June 18, 2006
June 18, 2006
June 21, 2006
Educational Research and Methods
11.1343.1 - 11.1343.9
Tolerance for Ambiguity: An Investigation on Its Effect on Student Design Performance
Design is a common activity for most disciplines in engineering. Therefore, introductory engineering courses are developed to include design activities as the main driver for the curriculum. Despite this fact, however, it can not be concluded that the implementation of design teaching is done in a way conducive to student learning. While there could be several reasons for this, this paper specifically investigates the effect of tolerance for ambiguity on student design performance. An analysis of the data collected for this investigation reveals the beneficial effects of higher tolerance for ambiguity on increased efficacy, satisfaction, and conflict resolution in the context of an open-ended, team-based, industry-sponsored engineering design project. Keywords: Design teams, tolerance for ambiguity, efficacy, design performance.
Because “engineering programs must demonstrate that their graduates have: …an ability to design a system, component, or process to meet desired needs,” and “an ability to function in multi-disciplinary teams….”1, design is integrated to the engineering curricula through the use of design teams. In many cases, this integration also uses industry-sponsored design projects. Most of the industry-sponsored design project applications are at the capstone design level, and many examples of these are documented in the literature 2-9. Capstone design courses are used to ease the transition from the education environment to industry by providing design problems originating from industry, and a setting for graduating engineers to work in design teams. Industry-sponsored projects not only provide a link between practicing engineers and graduating students, but also give students a deeper understanding for how they will use their discipline specific knowledge and skills in industry. Thus, although a few concerns are raised 11-12, there is overwhelming evidence for the success of capstone design courses that employ industry- sponsored design projects 2-10.
Among the benefits of industry sponsored design projects the following four items are frequently mentioned: (1) because of their inherent layers of complexity students confront issues that stretch them beyond textbooks, (2) because these projects are done for a company that cares about the outcome students feel more motivated, (3) their scope generally, demands teamwork and therefore, students learn project management, and (4) these projects give students exposure to industry cultures and practices. Accordingly, the use of industry-sponsored projects throughout the curriculum is advocated, and they are increasingly being used at the freshmen level 13-17.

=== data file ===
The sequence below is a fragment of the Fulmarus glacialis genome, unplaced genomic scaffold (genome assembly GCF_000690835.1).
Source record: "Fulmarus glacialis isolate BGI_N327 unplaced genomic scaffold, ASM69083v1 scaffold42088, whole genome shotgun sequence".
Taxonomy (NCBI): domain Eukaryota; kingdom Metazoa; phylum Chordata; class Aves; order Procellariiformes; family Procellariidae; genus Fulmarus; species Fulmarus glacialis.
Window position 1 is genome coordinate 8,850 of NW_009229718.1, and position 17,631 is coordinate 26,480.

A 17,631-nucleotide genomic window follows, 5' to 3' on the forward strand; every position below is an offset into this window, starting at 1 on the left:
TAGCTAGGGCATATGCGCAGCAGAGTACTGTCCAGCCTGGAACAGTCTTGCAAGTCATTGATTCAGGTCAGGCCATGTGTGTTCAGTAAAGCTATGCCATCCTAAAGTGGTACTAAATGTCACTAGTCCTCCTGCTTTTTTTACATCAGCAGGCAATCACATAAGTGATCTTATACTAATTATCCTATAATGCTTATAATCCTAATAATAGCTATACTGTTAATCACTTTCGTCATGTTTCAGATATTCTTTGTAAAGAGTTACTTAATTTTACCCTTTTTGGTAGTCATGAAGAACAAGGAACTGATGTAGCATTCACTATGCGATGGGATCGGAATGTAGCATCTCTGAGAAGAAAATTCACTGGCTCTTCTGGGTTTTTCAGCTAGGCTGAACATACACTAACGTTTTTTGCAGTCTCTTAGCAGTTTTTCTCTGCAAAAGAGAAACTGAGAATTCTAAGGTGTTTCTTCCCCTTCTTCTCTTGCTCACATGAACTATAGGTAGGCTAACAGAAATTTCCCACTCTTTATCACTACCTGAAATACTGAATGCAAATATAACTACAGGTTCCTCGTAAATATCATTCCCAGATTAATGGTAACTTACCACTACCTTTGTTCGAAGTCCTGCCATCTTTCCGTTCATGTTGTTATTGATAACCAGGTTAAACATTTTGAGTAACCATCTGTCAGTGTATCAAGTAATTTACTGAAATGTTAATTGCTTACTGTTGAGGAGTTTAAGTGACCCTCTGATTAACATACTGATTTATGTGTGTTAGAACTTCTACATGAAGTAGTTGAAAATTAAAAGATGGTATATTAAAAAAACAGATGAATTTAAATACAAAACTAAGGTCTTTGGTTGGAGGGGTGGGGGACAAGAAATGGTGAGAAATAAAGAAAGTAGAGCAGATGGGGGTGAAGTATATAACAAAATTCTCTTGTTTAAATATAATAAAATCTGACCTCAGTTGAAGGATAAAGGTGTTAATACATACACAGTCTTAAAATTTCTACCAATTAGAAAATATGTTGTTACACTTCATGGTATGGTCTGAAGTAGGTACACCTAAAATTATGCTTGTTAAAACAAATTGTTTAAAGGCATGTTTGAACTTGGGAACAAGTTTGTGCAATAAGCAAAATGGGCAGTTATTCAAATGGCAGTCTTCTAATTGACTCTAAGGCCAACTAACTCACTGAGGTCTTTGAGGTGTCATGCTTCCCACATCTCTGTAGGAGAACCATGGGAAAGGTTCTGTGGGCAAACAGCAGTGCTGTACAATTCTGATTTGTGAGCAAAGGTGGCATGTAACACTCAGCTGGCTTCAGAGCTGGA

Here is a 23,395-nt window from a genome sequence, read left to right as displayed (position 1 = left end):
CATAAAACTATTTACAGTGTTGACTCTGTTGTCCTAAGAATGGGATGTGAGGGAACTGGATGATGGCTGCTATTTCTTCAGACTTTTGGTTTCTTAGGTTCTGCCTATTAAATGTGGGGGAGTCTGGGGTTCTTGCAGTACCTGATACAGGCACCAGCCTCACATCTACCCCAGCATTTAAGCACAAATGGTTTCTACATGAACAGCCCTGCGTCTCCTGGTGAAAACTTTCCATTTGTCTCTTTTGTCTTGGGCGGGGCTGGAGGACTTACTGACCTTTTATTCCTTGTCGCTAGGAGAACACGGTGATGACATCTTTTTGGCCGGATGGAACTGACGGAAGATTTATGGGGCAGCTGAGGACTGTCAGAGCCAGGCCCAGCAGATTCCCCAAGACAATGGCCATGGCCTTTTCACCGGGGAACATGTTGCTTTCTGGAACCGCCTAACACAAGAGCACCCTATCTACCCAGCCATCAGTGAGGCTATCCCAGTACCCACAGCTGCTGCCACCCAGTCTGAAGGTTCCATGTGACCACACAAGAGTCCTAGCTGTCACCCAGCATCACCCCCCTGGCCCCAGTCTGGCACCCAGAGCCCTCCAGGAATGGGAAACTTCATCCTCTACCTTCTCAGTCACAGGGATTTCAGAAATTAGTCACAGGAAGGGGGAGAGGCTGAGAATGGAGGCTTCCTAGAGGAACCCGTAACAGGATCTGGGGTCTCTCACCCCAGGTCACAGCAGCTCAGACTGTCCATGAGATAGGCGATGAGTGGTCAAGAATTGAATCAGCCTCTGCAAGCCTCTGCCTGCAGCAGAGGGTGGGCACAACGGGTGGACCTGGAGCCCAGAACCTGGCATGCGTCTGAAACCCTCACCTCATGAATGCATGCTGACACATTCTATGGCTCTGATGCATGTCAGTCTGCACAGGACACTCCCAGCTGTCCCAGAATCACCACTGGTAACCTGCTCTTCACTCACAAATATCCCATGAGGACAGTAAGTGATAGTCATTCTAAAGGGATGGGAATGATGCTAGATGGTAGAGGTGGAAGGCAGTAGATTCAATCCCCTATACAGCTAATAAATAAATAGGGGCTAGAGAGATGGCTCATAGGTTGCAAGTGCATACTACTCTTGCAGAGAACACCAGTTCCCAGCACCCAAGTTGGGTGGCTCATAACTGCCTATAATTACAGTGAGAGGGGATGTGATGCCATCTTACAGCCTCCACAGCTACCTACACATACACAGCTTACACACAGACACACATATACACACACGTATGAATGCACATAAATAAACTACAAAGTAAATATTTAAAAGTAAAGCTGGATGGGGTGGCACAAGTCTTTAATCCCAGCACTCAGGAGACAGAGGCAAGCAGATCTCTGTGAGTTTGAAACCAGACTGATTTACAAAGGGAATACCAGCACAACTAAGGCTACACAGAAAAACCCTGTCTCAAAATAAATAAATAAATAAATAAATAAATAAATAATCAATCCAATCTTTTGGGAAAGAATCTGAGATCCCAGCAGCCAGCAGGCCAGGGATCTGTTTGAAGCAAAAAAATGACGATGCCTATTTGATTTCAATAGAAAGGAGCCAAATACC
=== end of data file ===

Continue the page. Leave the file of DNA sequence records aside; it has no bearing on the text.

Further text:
At the first-year level, industry-sponsored projects can create a better understanding for what engineers do while instilling basic engineering and design principles. Despite the potential benefits outlined above, however, the outcomes of these projects can be mixed in multiple ways.
Mohammed, S., & Okudan, G., & Ogot, M. (2006, June), Tolerance For Ambiguity: An Investigation On Its Effect On Student Design Performance Paper presented at 2006 Annual Conference & Exposition, Chicago, Illinois. 10.18260/1-2--909
ASEE holds the copyright on this document. It may be read by the public free of charge. Authors may archive their work on personal websites or in institutional repositories with the following citation: © 2006 American Society for Engineering Education. Other scholars may excerpt or quote from these materials with the same citation. When excerpting or quoting from Conference Proceedings, authors should, in addition to noting the ASEE copyright, list all the original authors and their institutions and name the host city of the conference. - Last updated April 1, 2015